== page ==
CHUE: You know, I don't know the answer to that. I think it's about time that this happened. Probably should have happened many, many years ago. But all I know is that there is this great story of Asian- American girl going to Asia for the first time in this that I related to growing up in the Bay Area in San Francisco, and then going to Taiwan for the first time.

So I think -- and I always thought that story was just my own story. So, to know that so many people share in that experience, and not just Asians, people of all ethnicities, all walks of life, is really great to hear.

CABRERA: What kind of challenges were there in casting this film?

CHU: You know, the system isn't built for a lot of the Asian actors of all types and shapes and sizes and genders because the roles aren't there. So we really had to build our own infrastructure in casting. We had casting directors from all around the world in all continents.

We even took YouTube videos to see who was out there. We saw some really, really, again, touching emotional things that people who didn't get to go into acting but are great actors. And for this particular movie, we only had to -- could only fill so many spots. So, there's a lot more out there. That's how I have hope for the future because I know a lot more great actors that have -- need more stories so that they can shine.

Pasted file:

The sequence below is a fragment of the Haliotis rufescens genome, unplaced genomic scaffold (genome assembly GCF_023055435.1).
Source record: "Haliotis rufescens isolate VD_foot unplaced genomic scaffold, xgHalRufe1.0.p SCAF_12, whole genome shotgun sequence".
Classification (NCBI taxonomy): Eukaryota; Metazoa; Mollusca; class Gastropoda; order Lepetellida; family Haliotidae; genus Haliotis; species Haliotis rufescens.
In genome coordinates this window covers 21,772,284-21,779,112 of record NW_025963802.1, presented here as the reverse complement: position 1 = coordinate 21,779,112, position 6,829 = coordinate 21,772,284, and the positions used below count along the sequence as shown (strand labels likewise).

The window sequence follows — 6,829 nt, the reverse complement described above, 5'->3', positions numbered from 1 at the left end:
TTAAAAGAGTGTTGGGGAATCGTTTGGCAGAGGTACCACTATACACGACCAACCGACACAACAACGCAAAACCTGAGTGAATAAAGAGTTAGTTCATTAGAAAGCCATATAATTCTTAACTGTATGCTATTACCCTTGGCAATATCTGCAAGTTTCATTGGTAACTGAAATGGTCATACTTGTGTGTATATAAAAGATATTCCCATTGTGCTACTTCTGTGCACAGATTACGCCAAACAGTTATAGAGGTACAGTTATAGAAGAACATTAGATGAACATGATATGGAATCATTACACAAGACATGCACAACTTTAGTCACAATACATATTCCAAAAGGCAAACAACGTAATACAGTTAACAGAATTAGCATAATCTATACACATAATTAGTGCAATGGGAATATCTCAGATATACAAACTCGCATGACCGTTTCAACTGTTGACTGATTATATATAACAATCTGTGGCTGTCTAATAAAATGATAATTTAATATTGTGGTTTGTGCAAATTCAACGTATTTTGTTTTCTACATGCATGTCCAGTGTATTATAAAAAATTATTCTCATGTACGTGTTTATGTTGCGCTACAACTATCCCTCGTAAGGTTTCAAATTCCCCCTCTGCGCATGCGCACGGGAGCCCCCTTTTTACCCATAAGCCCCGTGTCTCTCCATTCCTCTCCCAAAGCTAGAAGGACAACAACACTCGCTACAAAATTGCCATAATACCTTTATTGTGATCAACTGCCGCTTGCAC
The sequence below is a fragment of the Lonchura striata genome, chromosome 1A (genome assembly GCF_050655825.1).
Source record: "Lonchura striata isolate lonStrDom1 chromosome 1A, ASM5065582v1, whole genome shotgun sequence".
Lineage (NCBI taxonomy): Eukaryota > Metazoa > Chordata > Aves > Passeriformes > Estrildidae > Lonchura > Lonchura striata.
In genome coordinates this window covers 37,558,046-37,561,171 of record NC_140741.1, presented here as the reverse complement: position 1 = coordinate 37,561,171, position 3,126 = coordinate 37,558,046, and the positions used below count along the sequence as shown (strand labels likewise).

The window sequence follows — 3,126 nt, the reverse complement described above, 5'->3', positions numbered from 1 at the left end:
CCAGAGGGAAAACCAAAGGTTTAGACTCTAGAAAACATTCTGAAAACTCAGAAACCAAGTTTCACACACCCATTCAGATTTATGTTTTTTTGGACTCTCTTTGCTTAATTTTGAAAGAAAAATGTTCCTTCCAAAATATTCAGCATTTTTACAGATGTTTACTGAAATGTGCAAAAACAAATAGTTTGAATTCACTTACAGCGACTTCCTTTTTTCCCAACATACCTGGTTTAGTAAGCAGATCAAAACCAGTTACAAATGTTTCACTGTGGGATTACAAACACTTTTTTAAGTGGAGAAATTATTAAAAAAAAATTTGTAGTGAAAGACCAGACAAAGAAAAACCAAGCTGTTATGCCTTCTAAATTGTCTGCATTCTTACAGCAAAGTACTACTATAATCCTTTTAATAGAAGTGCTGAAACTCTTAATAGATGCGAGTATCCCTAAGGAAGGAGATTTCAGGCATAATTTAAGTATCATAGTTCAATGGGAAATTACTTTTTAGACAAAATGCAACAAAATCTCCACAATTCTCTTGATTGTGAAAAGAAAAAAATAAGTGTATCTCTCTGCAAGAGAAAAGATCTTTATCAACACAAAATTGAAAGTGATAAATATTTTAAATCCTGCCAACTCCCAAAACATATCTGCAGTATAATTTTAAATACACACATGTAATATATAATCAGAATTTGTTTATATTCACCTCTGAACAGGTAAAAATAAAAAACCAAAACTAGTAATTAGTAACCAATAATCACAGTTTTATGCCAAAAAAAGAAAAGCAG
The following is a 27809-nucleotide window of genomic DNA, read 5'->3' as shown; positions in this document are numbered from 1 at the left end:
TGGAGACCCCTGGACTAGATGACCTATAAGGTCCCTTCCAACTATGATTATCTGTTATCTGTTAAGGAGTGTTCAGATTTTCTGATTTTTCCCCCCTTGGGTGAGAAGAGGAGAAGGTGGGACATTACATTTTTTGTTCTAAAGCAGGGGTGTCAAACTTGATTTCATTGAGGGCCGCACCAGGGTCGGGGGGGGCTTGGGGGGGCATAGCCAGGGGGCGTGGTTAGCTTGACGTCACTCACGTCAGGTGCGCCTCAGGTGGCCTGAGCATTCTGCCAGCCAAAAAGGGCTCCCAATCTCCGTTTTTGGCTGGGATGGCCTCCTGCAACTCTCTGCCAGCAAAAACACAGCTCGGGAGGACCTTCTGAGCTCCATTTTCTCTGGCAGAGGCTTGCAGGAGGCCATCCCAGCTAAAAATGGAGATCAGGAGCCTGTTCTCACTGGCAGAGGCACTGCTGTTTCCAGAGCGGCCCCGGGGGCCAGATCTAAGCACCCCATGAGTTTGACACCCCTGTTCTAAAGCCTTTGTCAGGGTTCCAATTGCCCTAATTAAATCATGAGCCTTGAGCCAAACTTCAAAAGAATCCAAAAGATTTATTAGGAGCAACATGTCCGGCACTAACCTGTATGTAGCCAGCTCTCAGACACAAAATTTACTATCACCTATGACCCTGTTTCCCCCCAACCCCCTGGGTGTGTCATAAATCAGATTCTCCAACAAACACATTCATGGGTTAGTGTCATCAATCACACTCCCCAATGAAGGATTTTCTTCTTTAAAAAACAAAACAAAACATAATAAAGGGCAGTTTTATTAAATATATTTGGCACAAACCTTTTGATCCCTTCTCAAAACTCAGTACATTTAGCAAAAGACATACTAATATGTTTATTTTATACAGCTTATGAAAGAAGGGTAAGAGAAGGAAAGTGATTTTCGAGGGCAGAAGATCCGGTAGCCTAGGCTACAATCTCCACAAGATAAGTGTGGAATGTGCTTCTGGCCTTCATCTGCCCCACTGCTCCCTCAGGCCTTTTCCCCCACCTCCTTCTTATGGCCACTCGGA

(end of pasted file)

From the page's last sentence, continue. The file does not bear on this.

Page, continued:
CABRERA: You talk about your own personal experience. Growing up in California and the Bay Area. You are born to a Chinese father and Taiwanese mother, were you able to bring your own experiences into this film?

CHU: Oh, absolutely. I grew up in a Chinese restaurant. My parent's restaurant is Chef Chu's in Los Altos. It's been around 50 years next year. So, I always, you know, going to school I was always nervous because I smelled like Chinese food. My parents would pack me dumplings and, you know, your friends at home or at school would make fun of you.

And so I would dump those before I got to school. So, I had never really touched upon my own culture identity crisis in any of my work. I was always very scared. It wasn't until a couple of years ago I was reading all this stuff online, a white washed out, Oscar so white, that I realized why am I not doing more on the Hollywood front.

I'm in Hollywood and I'm aking movies. And so, this has been a really great touch for me and my parents to revisit all the things that's music in the movie, I shared with them and they got so excited because they used to dance to this stuff in China and do the jitterbug to it they told me. So, all these things really helped, actually, me find my own cultural identity. CABRERA: Do you think that it fairly portrays your culture and your